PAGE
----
Market valuations are high. Current consumption is being financed by debt. The housing data is mildly positive, but has been impacted by “rebuild” issues in the wake of natural disasters. Corporate balance sheets are strong and laden with cash. The world’s major economies are doing well and central banks are beginning to tighten policy led by the U.S.’s Fed. Q4 real GDP growth looks to come in above 3% (third quarter in a row!). Every major investment house is forecasting another great year for equities in 2018. So, what could possibly go wrong?
Fully 50% of this year’s 5,000 point gain in the Dow are due to five stocks; 80% due to 10. Clearly, this was not very broad based. The trailing PE ratio is 22.6x (a year ago, this was 21x). The forward PE ratio is 17.5x including the estimated additional corporate earnings from the tax rate reduction to 21%. This remains 2 points above historical norms and represents a full standard deviation. The Shiller cyclically adjusted multiplier is 32.9x, only higher in 1929 and 2000. Including the earnings from the tax cuts, this multiple is still an astronomical 30.8x. Even a 10% correction won’t bring valuations back to their historic averages.
Under the new tax code, everyone’s tax rate is reduced except for singles with incomes between $157,500 and $425,000. They have a tax increase. Most of the high paying jobs those singles hold exist in high tax states like CA, NY, WA, MA… Those higher income individuals who live in those states may also have to pay higher taxes because the new tax law eliminates or severely limits the federal tax deductibility of state and local taxes, and mortgage and other interest payments. So, the jury is still out as to whether or not the newly passed tax legislation will be, on net, a positive or negative for economic growth. Clearly, some will benefit, but others will not.
During the Q4 selling season, some noteworthy trends emerged. Excluding autos (which are in a downtrend), retail sales rose 4.9% between November 1st and Christmas Eve, vs. 3.7% a year earlier according to Mastercard. That’s the good news! In November, spending growth was greater than income growth by a 2 to 1 margin. The Amazon effect produced 50% off sales at most major retailers. Such sales likely did two things: 1) crimped profit margins; 2) pulled demand forward. You can tell demand has been pulled forward because the purchases were mainly debt financed. Credit card balances at commercial banks rose more than 18% so far in Q4. Normal is 5%-6%, and exceptional is 8%. In addition, the savings rate, normally near 5% or higher, has now dropped to 3%. It is really hard to get it much below that given automatic payroll contributions to 401(k) plans and contributions to IRAs. It is a good bet that bonuses and the small increase in take home pay due to lower withholding will be used to pay down the credit card debt in Q1 and Q2, and/or be used to replenish savings.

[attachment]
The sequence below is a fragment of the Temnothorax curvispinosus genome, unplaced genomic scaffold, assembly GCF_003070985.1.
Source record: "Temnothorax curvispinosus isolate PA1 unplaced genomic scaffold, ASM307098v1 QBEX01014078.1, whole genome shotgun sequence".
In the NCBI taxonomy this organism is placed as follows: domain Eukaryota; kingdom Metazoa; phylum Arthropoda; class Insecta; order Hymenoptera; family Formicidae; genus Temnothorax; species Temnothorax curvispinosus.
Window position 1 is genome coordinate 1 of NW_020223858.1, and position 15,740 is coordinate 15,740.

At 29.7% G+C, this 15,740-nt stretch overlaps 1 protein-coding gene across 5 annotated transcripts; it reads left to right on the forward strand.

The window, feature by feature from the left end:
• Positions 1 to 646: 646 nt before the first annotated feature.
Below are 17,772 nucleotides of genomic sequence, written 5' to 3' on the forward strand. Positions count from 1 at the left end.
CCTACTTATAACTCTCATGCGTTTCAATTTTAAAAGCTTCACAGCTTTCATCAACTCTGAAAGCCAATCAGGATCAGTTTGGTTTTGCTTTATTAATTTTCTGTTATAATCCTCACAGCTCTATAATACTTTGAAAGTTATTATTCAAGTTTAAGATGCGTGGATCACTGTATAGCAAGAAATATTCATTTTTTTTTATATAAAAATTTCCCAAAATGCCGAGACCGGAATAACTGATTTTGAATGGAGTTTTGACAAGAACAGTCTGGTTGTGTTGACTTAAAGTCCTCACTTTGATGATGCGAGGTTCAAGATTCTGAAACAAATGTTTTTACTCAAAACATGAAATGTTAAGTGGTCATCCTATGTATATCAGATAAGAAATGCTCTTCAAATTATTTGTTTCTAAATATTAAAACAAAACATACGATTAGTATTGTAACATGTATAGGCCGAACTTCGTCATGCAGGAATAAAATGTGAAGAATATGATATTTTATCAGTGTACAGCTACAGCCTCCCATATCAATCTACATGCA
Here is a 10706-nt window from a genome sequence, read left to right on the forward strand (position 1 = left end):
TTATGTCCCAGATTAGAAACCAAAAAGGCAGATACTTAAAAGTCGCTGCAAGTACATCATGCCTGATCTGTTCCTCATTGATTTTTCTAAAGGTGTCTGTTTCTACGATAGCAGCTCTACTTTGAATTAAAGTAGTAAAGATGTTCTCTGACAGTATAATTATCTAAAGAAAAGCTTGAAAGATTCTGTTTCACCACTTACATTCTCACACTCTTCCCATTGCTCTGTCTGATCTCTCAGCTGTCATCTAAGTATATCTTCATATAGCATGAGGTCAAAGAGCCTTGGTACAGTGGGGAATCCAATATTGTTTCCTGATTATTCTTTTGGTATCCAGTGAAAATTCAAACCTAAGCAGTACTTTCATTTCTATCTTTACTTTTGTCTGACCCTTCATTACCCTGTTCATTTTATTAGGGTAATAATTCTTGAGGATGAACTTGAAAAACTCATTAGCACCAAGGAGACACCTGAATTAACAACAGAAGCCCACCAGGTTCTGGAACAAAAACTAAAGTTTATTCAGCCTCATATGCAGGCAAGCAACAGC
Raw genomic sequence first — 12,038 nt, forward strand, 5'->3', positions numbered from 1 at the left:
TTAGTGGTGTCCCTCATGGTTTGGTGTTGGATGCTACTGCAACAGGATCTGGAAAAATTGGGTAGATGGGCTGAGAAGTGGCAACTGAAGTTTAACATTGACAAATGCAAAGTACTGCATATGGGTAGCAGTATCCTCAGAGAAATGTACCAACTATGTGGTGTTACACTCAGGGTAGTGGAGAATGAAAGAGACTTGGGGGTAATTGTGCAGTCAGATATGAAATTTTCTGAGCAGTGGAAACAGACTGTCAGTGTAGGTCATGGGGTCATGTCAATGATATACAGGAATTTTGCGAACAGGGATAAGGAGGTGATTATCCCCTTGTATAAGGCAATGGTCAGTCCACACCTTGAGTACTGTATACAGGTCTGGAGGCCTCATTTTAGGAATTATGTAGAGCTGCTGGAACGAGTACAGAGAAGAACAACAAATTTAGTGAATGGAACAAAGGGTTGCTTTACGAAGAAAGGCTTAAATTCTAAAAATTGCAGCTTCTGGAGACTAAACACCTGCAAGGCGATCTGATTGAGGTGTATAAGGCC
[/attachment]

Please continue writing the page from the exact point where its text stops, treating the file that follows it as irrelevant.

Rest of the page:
The Business Sector
The just passed tax legislation appears to be beneficial for corporations, especially for those with the bulk of their sales in the domestic markets. The cash repatriation and 100% depreciation allowance in year 1 are there to spur capital expenditures (capex).
Most of the offshore cash belongs to the large tech companies, all of which already have large domestic cash hoards. Over the last couple of years, we have seen the majority of corporate cash deployed for stock buybacks, dividends and acquisitions. In fact, the result of the cash repatriation legislation of 2004 was that those large tech cash holders only recalled 9% of their cash, and, in 2011, the Wall Street Journal labelled the tax holiday a ‘failed’ policy.
It would be foolish to think that no new capex will result from the depreciation or cash repatriation provisions of the legislation. But, given current corporate cash conditions and the state of the consumer, it isn’t likely to be what was touted. One has to wonder if any new capex resulting from the tax legislation will simply be just another pull forward.